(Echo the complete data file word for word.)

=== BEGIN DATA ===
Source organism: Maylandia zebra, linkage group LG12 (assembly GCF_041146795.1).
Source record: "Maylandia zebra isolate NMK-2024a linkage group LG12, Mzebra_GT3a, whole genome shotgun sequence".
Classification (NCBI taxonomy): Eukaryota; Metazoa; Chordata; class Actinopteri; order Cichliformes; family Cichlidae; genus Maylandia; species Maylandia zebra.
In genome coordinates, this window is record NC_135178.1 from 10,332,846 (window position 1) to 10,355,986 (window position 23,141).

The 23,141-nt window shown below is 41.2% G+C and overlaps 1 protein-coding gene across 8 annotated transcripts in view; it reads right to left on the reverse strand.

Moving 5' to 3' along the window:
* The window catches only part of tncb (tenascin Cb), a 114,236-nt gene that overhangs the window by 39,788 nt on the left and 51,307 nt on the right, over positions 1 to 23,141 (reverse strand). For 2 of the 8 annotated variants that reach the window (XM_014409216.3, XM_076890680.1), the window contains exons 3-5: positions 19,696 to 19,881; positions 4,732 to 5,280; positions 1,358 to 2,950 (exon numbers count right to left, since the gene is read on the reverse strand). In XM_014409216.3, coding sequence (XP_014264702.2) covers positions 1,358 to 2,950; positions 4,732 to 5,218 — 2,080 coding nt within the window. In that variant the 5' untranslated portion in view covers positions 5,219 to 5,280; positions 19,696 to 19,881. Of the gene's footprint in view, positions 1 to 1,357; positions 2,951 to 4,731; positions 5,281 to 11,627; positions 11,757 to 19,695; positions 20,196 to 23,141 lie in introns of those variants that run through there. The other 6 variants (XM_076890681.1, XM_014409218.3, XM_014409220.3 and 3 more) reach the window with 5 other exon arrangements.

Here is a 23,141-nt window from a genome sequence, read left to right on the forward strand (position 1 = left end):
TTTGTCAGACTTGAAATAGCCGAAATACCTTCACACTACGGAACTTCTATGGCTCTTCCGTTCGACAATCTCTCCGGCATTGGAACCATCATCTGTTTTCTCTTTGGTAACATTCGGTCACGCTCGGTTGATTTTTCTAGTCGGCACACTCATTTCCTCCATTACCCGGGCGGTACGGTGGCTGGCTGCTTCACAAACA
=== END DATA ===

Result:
Source organism: Maylandia zebra, linkage group LG12 (assembly GCF_041146795.1).
Source record: "Maylandia zebra isolate NMK-2024a linkage group LG12, Mzebra_GT3a, whole genome shotgun sequence".
Classification (NCBI taxonomy): Eukaryota; Metazoa; Chordata; class Actinopteri; order Cichliformes; family Cichlidae; genus Maylandia; species Maylandia zebra.
In genome coordinates, this window is record NC_135178.1 from 10,332,846 (window position 1) to 10,355,986 (window position 23,141).

The 23,141-nt window shown below is 41.2% G+C and overlaps 1 protein-coding gene across 8 annotated transcripts in view; it reads right to left on the reverse strand.

Moving 5' to 3' along the window:
* The window catches only part of tncb (tenascin Cb), a 114,236-nt gene that overhangs the window by 39,788 nt on the left and 51,307 nt on the right, over positions 1 to 23,141 (reverse strand). For 2 of the 8 annotated variants that reach the window (XM_014409216.3, XM_076890680.1), the window contains exons 3-5: positions 19,696 to 19,881; positions 4,732 to 5,280; positions 1,358 to 2,950 (exon numbers count right to left, since the gene is read on the reverse strand). In XM_014409216.3, coding sequence (XP_014264702.2) covers positions 1,358 to 2,950; positions 4,732 to 5,218 — 2,080 coding nt within the window. In that variant the 5' untranslated portion in view covers positions 5,219 to 5,280; positions 19,696 to 19,881. Of the gene's footprint in view, positions 1 to 1,357; positions 2,951 to 4,731; positions 5,281 to 11,627; positions 11,757 to 19,695; positions 20,196 to 23,141 lie in introns of those variants that run through there. The other 6 variants (XM_076890681.1, XM_014409218.3, XM_014409220.3 and 3 more) reach the window with 5 other exon arrangements.

Here is a 23,141-nt window from a genome sequence, read left to right on the forward strand (position 1 = left end):
TTTGTCAGACTTGAAATAGCCGAAATACCTTCACACTACGGAACTTCTATGGCTCTTCCGTTCGACAATCTCTCCGGCATTGGAACCATCATCTGTTTTCTCTTTGGTAACATTCGGTCACGCTCGGTTGATTTTTCTAGTCGGCACACTCATTTCCTCCATTACCCGGGCGGTACGGTGGCTGGCTGCTTCACAAACA